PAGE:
The former HMS Beagle, built in 1968, was sold in 2002 and converted to a private yacht, acquired by Aqua Expeditions in 2019. With its newly revamped interiors done out in tasteful soft greys and creams, with gold and silver accents and covetable objets d'art dotted around, the ship set sail in November 2019.
Aqua Blu is permanently based in Indonesia, alternating between three regions in the Coral Triangle: the Komodo National Park, the Spice Islands, and the remote archipelago of Raja Ampat, where I spent a week on board.
This ship, I quickly realised, is as close to a superyacht as you'll get without chartering or buying one. Her elegant profile is unchanged since the Navy years and the original engines are still used, albeit reconditioned. Everything else is new, from the chic grey of the hull to the two powerful tenders, upholstered in cream and navy. Oversized, cream-coloured day beds adorn one of the aft decks, while big potted palms add to the stylish boutique hotel vibe. No detail has been overlooked, from the place mats made from tiny beads of shell to the perfectly plumped cushions and artfully arranged orchids in the Salon, the ship's living room.
In true yachting style, your shoes are politely taken away on embarkation and everybody, crew included, is barefoot for the entire cruise; no hardship, given the deep pile cream carpet that lines the cabins and corridors, absolutely delicious underfoot. I just wish I hadn't packed so many shoes.
This luxurious base is an extremely comfortable way to explore the glorious scenery of Raja Ampat, a high-definition world of sugarloaf limestone towers, draped in bottle green jungle and scattered across 15,000 square miles of aquamarine sea. Two thirds of the world's coral species are found here, and more than 1,600 species of reef fish, in carnival colours of electric blue, shocking pink and sunshine yellow.
You don't need to be a diver to appreciate the extraordinary underwater world, although diving is included. On twice-daily guided excursions, I snorkelled over dazzling coral gardens and drifted on the strong currents across underwater canyons where black-tipped reef sharks cruised the blue depths.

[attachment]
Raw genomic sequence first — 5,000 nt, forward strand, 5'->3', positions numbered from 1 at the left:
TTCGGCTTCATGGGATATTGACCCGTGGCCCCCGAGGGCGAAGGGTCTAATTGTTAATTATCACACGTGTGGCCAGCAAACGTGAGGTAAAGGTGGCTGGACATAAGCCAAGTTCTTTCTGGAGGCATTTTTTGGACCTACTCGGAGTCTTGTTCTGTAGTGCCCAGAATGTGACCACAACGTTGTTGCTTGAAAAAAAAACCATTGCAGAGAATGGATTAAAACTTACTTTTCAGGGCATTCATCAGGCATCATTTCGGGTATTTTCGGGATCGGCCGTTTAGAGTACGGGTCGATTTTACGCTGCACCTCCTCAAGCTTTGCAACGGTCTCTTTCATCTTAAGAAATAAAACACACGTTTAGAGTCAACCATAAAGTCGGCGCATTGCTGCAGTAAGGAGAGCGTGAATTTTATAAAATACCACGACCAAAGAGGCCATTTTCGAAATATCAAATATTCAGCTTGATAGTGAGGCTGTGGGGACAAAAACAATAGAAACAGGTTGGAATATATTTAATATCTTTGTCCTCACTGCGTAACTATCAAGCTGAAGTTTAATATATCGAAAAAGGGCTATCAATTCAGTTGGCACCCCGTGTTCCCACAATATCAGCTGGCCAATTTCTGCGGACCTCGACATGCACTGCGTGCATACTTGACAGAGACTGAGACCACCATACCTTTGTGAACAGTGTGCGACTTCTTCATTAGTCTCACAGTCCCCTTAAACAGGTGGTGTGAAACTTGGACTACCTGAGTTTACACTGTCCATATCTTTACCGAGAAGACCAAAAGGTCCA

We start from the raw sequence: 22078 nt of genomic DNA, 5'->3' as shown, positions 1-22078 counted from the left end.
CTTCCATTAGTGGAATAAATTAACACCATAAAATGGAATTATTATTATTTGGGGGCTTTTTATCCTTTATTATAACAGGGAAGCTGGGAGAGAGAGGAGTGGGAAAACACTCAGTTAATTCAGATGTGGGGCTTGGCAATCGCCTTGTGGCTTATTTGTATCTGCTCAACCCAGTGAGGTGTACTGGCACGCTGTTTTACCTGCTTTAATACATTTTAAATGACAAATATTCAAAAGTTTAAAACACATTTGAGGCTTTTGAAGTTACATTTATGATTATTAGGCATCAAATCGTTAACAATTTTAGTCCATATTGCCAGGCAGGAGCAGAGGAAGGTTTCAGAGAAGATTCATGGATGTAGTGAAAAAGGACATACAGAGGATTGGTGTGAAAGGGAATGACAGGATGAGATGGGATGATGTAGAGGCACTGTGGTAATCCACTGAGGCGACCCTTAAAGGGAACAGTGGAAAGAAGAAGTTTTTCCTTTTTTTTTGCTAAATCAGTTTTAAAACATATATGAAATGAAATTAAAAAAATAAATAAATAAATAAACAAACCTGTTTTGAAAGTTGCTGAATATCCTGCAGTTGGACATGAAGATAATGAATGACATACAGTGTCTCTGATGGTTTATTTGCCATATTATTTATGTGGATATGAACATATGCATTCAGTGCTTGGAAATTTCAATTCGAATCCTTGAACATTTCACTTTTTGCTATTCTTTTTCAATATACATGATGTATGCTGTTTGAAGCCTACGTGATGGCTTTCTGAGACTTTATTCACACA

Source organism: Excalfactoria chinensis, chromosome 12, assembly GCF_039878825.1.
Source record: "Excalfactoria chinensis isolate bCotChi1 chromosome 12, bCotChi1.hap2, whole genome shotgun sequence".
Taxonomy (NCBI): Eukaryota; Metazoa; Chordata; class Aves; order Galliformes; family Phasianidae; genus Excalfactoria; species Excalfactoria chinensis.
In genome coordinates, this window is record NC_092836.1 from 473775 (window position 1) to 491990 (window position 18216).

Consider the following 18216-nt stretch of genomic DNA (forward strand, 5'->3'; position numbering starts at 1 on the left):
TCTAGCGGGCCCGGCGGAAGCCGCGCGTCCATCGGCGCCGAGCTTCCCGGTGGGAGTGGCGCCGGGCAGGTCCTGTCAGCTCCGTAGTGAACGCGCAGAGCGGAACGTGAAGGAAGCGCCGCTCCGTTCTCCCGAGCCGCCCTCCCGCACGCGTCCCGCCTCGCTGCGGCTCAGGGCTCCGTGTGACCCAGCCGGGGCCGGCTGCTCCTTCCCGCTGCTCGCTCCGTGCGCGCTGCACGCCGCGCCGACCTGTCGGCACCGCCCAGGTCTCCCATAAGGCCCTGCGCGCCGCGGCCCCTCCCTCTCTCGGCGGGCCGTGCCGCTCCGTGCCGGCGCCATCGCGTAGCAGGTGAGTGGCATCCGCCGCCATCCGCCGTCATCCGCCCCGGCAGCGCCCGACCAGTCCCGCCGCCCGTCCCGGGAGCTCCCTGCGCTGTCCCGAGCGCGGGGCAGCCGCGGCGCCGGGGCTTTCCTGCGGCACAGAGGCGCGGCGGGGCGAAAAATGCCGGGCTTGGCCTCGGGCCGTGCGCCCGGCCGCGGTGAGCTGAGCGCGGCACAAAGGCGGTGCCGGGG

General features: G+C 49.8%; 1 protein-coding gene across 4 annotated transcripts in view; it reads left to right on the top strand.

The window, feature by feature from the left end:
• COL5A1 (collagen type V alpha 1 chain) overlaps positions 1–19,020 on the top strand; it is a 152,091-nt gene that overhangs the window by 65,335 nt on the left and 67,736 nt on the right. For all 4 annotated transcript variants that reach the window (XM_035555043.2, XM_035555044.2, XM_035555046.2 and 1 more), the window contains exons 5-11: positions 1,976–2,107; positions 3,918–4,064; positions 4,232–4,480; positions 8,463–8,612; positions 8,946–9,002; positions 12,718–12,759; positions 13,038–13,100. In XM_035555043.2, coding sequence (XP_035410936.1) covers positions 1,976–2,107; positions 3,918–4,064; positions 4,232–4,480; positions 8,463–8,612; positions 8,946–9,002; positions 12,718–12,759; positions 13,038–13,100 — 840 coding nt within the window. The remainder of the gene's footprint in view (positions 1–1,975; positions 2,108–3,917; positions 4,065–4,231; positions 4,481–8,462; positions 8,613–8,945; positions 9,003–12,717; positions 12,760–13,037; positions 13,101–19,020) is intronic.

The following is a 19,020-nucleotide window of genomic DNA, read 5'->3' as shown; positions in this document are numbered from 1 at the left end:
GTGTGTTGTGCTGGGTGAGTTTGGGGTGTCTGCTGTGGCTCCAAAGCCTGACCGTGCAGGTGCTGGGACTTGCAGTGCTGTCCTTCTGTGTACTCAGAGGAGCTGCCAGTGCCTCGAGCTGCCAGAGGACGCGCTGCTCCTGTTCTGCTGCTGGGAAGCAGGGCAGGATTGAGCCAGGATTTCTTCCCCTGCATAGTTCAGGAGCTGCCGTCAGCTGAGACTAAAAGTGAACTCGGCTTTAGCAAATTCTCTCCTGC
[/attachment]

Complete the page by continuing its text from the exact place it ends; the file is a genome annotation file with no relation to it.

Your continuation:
Twice during the week, the crew set up umbrellas, towels and kayaks on deserted beaches, offering a full bar and dainty canapes from the shade of the trees. At Mioskon, or Bat Island, coolers of wine were loaded into the tenders for a sunset cruise to watch thousands of fruit bats take to the sky as the last light faded.
Returning to the ship was always blissful, with iced towels and fresh watermelon juice to greet us. Every meal, without exception, was sublime, the food fresh, light, local and sustainably sourced, ranging from grilled barramundi with tangy Vietnamese salad for lunch to a rich brioche pudding with home-made ice cream to round off one of many laughter-filled evenings. Decent wines from Australia and New Zealand flow with meals, although spirits cost extra, which seems strangely penny-pinching, given the high price tag of the cruise.
The 15 cabins are extremely comfortable, with masses of space, marble-lined bathrooms and super-king sized beds, although in truth, you're on deck or in the water most of the time. The Indonesian crew are smiling and enthusiastic, with the leadership of cruise director Serge Saliba and food and beverage manager Adrian Broadhead adding that level of intuitive service you'd expect on Seabourn or SeaDream Yacht Club.
There are few downsides. The journey is arduous; I'd recommend overnighting in Singapore as the outward trip involves two consecutive nights of flying. The itinerary wouldn't suit everybody, either; gorgeous scenery aside, there are few distractions if you don't like snorkelling. In that case, the Komodo and Spice Island itineraries would offer more variety. The ship, though, is a triumph - barefoot luxury at its absolute best.